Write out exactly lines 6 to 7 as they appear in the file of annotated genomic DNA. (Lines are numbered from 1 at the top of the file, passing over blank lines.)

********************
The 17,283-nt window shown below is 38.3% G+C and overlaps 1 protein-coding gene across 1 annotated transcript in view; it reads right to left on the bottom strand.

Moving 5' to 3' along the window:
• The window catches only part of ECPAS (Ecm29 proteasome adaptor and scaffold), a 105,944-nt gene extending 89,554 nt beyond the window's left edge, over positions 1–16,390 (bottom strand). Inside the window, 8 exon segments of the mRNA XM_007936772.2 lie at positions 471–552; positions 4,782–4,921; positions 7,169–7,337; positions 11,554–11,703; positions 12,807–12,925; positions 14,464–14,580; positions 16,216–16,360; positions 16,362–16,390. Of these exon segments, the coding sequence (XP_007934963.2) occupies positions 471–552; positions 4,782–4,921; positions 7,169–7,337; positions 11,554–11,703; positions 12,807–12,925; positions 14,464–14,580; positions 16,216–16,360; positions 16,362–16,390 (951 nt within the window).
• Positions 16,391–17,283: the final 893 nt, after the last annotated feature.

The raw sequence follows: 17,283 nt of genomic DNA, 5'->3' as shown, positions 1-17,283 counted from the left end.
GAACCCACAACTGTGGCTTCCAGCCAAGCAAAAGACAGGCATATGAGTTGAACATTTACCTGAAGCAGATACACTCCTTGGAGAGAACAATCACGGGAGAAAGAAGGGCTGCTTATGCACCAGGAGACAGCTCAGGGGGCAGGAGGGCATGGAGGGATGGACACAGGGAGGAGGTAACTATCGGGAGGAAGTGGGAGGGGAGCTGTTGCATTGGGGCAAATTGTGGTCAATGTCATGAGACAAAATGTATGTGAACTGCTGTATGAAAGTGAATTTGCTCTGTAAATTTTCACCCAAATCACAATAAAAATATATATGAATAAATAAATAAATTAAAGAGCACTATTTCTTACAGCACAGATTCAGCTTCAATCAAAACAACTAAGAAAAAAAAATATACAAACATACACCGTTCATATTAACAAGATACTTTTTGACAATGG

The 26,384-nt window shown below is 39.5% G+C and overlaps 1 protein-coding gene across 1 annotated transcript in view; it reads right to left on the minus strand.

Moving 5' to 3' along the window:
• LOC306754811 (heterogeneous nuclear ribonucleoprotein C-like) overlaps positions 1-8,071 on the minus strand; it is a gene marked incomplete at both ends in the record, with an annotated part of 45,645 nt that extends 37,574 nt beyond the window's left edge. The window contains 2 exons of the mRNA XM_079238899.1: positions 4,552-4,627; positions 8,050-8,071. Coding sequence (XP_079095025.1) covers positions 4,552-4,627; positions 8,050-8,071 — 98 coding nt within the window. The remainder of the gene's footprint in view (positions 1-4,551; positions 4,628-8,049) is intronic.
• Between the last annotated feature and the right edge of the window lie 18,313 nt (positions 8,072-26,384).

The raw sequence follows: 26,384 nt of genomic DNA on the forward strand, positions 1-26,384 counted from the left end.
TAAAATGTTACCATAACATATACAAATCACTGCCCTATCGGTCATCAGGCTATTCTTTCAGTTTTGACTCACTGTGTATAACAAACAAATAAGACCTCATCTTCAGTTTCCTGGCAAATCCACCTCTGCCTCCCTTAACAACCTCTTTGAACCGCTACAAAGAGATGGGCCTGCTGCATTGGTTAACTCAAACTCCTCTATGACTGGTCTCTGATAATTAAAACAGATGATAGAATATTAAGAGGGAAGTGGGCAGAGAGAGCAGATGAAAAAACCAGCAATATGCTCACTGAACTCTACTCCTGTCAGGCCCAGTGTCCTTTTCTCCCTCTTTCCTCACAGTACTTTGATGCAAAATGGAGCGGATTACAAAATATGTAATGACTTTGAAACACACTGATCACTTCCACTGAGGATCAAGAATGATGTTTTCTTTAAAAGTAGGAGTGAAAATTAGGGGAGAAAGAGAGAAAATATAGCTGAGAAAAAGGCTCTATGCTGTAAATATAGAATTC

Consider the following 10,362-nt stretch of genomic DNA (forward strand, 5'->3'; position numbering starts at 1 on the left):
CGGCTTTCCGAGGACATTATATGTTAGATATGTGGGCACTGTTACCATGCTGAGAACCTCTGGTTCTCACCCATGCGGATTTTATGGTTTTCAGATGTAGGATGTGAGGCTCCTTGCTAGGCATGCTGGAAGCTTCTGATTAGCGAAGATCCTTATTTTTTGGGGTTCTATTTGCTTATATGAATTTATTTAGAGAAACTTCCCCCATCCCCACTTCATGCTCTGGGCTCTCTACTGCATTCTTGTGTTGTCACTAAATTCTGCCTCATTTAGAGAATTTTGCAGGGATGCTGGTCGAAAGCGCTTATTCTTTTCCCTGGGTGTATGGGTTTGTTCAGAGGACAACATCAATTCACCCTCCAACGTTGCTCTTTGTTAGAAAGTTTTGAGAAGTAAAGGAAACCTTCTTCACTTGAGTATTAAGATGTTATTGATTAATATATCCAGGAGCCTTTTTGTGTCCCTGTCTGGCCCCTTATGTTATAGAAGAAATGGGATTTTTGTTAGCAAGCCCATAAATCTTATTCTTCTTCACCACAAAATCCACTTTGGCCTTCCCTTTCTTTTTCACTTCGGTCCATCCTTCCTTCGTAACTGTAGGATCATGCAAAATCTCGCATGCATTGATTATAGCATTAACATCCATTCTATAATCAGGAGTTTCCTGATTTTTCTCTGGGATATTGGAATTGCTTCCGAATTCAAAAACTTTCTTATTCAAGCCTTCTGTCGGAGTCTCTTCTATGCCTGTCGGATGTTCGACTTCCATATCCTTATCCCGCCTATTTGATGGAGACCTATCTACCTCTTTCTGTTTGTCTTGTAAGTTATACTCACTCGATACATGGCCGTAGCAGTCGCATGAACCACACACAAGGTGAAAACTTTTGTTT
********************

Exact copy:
GAACCCACAACTGTGGCTTCCAGCCAAGCAAAAGACAGGCATATGAGTTGAACATTTACCTGAAGCAGATACACTCCTTGGAGAGAACAATCACGGGAGAAAGAAGGGCTGCTTATGCACCAGGAGACAGCTCAGGGGGCAGGAGGGCATGGAGGGATGGACACAGGGAGGAGGTAACTATCGGGAGGAAGTGGGAGGGGAGCTGTTGCATTGGGGCAAATTGTGGTCAATGTCATGAGACAAAATGTATGTGAACTGCTGTATGAAAGTGAATTTGCTCTGTAAATTTTCACCCAAATCACAATAAAAATATATATGAATAAATAAATAAATTAAAGAGCACTATTTCTTACAGCACAGATTCAGCTTCAATCAAAACAACTAAGAAAAAAAAATATACAAACATACACCGTTCATATTAACAAGATACTTTTTGACAATGG

The 26,384-nt window shown below is 39.5% G+C and overlaps 1 protein-coding gene across 1 annotated transcript in view; it reads right to left on the minus strand.